“Life is not easy for any of us. But what of that? We must have perseverance and above all confidence in ourselves. We must believe that we are gifted for something and that this thing must be attained.” – Marie Curie

[Marie Curie was awesome.  Her work had a huge impact on the field of science and the world as a whole.  And it killed her.  True story, she would carry around test tubes full of radioactive substances in her pockets. She would leave them in her desk and admire their tendency to glow in the dark.  No one knows if she would have done the same if she had known the damaging effects of radiation on the human body; I like to think that she would have been at least a little more careful.  Either way, despite the cataracts and the aplastic anemia, she endured and dedicated her life and energy to the work she felt so strongly drawn to.  We should all be so bold.]

Life is hard.

Sometimes it gets easier.  Sometimes it gets harder.  I think part of what can make life so hard is the potential for the proverbial bottom to drop out.  It’s not something that one should focus on constantly, but I think we should all at least acknowledge it.  Fires, floods, disease.  Pestilence, War, Famine, Death.  Apocalypses don’t always ride horses.  And the aren’t always so large-scale.  One man’s battle is another man’s war, so to speak.  I’ve known people to crumble to pieces after a hard day at work.  I’ve known people who I’ve never seen flustered at all, no matter what happens.  It’s all relative.

A little back story:  In September, Ebola arrived in Dallas, and The Family Glass found ourselves facing a potentially incredibly serious epidemic less than an hour away from Glass headquarters.  We had only been in our new location for about a month and a half and we suddenly found ourselves calculating how much it would take to break our lease, rent a U-Haul and get back to Central Texas before the killer virus commuted to our town and somehow tracked us down.  Somewhere in there, Baby Glass got kind of a crazy stomach bug which Mrs. Glass and I prayed wasn’t Ebola.  It wasn’t (Thank God) but the whole experience kind of shook our foundation.  We had considered ourselves fairly prepared, but when the shtuff hit the fan, we were considerably less confident.  We needed to revisit our preparedness.  Because preparation begets confidence begets perseverance.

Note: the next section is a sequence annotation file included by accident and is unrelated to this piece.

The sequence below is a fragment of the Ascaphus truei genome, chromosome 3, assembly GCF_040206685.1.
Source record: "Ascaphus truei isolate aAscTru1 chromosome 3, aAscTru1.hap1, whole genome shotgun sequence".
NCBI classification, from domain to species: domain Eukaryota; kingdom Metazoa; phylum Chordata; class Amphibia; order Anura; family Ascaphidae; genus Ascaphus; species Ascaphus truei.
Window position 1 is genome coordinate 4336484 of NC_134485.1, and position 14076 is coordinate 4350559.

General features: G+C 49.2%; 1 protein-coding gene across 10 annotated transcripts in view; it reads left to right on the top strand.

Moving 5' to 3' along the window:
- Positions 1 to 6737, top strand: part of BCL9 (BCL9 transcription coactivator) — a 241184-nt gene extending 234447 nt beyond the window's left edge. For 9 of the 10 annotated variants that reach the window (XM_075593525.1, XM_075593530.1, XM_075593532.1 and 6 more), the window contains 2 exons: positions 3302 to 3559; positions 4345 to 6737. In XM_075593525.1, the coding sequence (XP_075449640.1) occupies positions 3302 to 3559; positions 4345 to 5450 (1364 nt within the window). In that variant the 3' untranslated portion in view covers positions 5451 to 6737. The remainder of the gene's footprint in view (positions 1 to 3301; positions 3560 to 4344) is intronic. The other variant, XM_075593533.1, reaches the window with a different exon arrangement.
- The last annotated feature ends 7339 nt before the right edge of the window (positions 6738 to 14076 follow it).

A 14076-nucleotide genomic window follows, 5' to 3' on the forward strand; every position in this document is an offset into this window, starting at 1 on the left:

Somewhere in the weeks to follow, we happened to be at Half Price Books and I stumbled onto this gem:

DP guide

What I liked about it was that it put things better into perspective.  What I mean is that it discusses, like I mentioned above, that disaster is relative.  You have to look at your situation and you priorities and choose a disaster preparedness plan that suits the scenarios which are most detrimental to you.  For instance, if you work in a unstable career field in a dry climate, it would be better for you to prepare for a job loss rather than a flood.  You have to make your plan yours.  Knowing that you are prepared to endure the worst-case scenario may not make it less real, but it makes you more confident that you will survive it.